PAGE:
The Raiders’ right tackle position was one that struggled in a big way last season. In a division where that side goes up against the likes of Von Miller and Justin Houston twice a year each, that makes addressing this issue even more of a necessity.
Khalif Barnes returns for another season after starting nine games at right tackle for the Raiders in 2012.
While he did not have his best season after returning from injury, the transition back to the man/gap-blocking scheme should go a long way toward helping his game as a run-blocker if nothing else.
Barnes’ competition, second-round draft pick Menelik Watson, is the Raiders’ right tackle of the future, but it remains to be seen whether or not he can win that job coming out of camp.
That may be the best-case scenario for the Raiders’ offensive line as a whole, as Khalif Barnes could then slide to either of the two guard positions, where question marks still remain.
Heading into this offseason, cornerback was the Raiders’ biggest need on the roster. Having addressed that through both the draft and free agency, that position can actually be considered quite deep in comparison.
Fighting for the two starting spots will be rookie first-round draft pick, D.J. Hayden, veteran free-agent additions Tracy Porter and Mike Jenkins, as well as returning cornerback Phillip Adams.
If Hayden’s injury from earlier this offseason is now behind him, we can assume he would likely take one of the two starting spots. His skill set projects him as a very good NFL corner—one that can succeed in both man and zone coverage.
With Porter, Jenkins and Adams all battling for the other starting spot, the competition should heat up in a hurry. Each player has something to prove, with Porter and Jenkins in particular looking at this as an opportunity to reestablish themselves.
Also on the roster and likely to earn a spot is Joselio Hanson. While he wouldn't compete for one of the two starting outside corner jobs, his skill set and success as a slot corner is rare.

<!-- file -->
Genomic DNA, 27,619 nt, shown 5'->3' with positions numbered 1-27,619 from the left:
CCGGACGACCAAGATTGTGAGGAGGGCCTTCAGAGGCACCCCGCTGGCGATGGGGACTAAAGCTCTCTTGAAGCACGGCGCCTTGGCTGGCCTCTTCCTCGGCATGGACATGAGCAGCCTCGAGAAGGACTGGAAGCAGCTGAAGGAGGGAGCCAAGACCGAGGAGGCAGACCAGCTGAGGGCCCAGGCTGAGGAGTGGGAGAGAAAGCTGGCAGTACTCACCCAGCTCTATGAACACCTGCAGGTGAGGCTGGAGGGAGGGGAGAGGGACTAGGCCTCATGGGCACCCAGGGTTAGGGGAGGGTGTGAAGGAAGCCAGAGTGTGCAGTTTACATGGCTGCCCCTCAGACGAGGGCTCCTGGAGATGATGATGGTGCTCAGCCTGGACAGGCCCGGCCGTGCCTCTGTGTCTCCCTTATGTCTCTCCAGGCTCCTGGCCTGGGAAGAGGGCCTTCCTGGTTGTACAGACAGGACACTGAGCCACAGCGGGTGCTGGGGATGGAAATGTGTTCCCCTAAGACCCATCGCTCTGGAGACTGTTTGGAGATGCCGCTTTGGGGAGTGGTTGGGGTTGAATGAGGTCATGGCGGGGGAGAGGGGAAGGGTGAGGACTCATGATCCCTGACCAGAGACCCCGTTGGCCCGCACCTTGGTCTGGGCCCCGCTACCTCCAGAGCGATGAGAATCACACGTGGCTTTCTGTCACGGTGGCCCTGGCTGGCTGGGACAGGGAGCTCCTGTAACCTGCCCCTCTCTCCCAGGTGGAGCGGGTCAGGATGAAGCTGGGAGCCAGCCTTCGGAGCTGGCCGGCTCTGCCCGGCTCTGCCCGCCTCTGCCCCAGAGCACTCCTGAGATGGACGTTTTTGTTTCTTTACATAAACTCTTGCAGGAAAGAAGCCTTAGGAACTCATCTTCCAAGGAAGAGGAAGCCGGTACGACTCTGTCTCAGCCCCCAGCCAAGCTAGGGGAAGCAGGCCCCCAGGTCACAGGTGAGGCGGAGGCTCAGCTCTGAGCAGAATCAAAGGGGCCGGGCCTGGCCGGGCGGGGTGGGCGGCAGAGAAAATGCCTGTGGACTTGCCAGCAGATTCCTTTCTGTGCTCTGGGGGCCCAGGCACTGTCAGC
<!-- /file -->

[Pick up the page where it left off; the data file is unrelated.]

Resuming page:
In the NFL, where the passing game is forever expanding and thus defensive nickel packages are needed more and more, the slot corner essentially becomes a starting position of its own.
Overall, the number of additions the Raiders have made at cornerback should make the competition all the more tightly contested, and the secondary should be much better for it moving forward.
It is not too often that a team has an open competition for punter, and it certainly has been quite some time since there was one in Oakland.
However, now that future Hall of Famer Shane Lechler has departed, the Raiders need to find his replacement.
Originally it was assumed that Marquette King would be that player, especially because the Raiders essentially stashed him on injured reserve throughout Lechler’s contract year.
While King has more than enough leg power to be a great punter at the NFL level, the Raiders need to be comfortable with his consistency level before handing him the starting job.
As such, they have brought in the former Minnesota Viking, Chris Kluwe, as veteran competition.
Essentially, if Marquette King can prove that he is ready, the job is likely his. If not, the Raiders will go with the experienced Kluwe instead.
There should be plenty of reports from camp on how these two are faring as they battle it out, and it should be interesting to follow throughout.
Overall, all five of these positions will not only have heated roster battles throughout training camp and the preseason, but they will also be key to the Raiders’ success in 2013.
Should the winners of these competitions perform at a high level, the Raiders have a chance to really surprise some people around the NFL.